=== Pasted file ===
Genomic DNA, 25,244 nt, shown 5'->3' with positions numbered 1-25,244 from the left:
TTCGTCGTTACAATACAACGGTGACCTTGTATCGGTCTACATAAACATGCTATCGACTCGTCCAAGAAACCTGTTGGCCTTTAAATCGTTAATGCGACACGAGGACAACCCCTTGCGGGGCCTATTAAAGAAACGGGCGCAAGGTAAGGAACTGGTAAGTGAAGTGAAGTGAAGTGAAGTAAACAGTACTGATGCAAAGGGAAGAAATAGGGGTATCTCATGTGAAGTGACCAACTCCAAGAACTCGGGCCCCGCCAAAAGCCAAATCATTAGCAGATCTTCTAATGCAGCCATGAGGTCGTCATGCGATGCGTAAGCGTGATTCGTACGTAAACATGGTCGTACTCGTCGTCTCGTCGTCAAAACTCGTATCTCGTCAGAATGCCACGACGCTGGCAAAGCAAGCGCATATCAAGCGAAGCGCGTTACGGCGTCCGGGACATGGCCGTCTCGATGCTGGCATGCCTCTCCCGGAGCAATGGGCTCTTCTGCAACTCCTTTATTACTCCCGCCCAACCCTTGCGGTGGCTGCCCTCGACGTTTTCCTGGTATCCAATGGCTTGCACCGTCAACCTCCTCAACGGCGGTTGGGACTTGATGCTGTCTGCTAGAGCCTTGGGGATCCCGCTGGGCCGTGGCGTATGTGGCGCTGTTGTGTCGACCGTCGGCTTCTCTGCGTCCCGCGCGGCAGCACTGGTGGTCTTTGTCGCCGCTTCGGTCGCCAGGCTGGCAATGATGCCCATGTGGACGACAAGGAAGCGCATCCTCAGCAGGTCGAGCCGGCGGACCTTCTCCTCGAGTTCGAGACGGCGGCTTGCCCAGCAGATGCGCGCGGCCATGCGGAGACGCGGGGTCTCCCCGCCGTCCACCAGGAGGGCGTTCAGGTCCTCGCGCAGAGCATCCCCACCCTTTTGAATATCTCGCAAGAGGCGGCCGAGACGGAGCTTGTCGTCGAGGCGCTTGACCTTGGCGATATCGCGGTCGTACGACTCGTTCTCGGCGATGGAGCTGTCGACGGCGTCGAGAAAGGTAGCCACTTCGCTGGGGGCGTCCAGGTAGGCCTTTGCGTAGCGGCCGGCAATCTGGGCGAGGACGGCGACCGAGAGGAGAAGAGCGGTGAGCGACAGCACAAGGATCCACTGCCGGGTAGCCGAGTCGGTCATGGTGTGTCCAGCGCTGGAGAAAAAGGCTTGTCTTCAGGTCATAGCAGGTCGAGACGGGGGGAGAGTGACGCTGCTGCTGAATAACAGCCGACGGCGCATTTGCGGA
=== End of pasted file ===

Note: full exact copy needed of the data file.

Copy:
Genomic DNA, 25,244 nt, shown 5'->3' with positions numbered 1-25,244 from the left:
TTCGTCGTTACAATACAACGGTGACCTTGTATCGGTCTACATAAACATGCTATCGACTCGTCCAAGAAACCTGTTGGCCTTTAAATCGTTAATGCGACACGAGGACAACCCCTTGCGGGGCCTATTAAAGAAACGGGCGCAAGGTAAGGAACTGGTAAGTGAAGTGAAGTGAAGTGAAGTAAACAGTACTGATGCAAAGGGAAGAAATAGGGGTATCTCATGTGAAGTGACCAACTCCAAGAACTCGGGCCCCGCCAAAAGCCAAATCATTAGCAGATCTTCTAATGCAGCCATGAGGTCGTCATGCGATGCGTAAGCGTGATTCGTACGTAAACATGGTCGTACTCGTCGTCTCGTCGTCAAAACTCGTATCTCGTCAGAATGCCACGACGCTGGCAAAGCAAGCGCATATCAAGCGAAGCGCGTTACGGCGTCCGGGACATGGCCGTCTCGATGCTGGCATGCCTCTCCCGGAGCAATGGGCTCTTCTGCAACTCCTTTATTACTCCCGCCCAACCCTTGCGGTGGCTGCCCTCGACGTTTTCCTGGTATCCAATGGCTTGCACCGTCAACCTCCTCAACGGCGGTTGGGACTTGATGCTGTCTGCTAGAGCCTTGGGGATCCCGCTGGGCCGTGGCGTATGTGGCGCTGTTGTGTCGACCGTCGGCTTCTCTGCGTCCCGCGCGGCAGCACTGGTGGTCTTTGTCGCCGCTTCGGTCGCCAGGCTGGCAATGATGCCCATGTGGACGACAAGGAAGCGCATCCTCAGCAGGTCGAGCCGGCGGACCTTCTCCTCGAGTTCGAGACGGCGGCTTGCCCAGCAGATGCGCGCGGCCATGCGGAGACGCGGGGTCTCCCCGCCGTCCACCAGGAGGGCGTTCAGGTCCTCGCGCAGAGCATCCCCACCCTTTTGAATATCTCGCAAGAGGCGGCCGAGACGGAGCTTGTCGTCGAGGCGCTTGACCTTGGCGATATCGCGGTCGTACGACTCGTTCTCGGCGATGGAGCTGTCGACGGCGTCGAGAAAGGTAGCCACTTCGCTGGGGGCGTCCAGGTAGGCCTTTGCGTAGCGGCCGGCAATCTGGGCGAGGACGGCGACCGAGAGGAGAAGAGCGGTGAGCGACAGCACAAGGATCCACTGCCGGGTAGCCGAGTCGGTCATGGTGTGTCCAGCGCTGGAGAAAAAGGCTTGTCTTCAGGTCATAGCAGGTCGAGACGGGGGGAGAGTGACGCTGCTGCTGAATAACAGCCGACGGCGCATTTGCGGA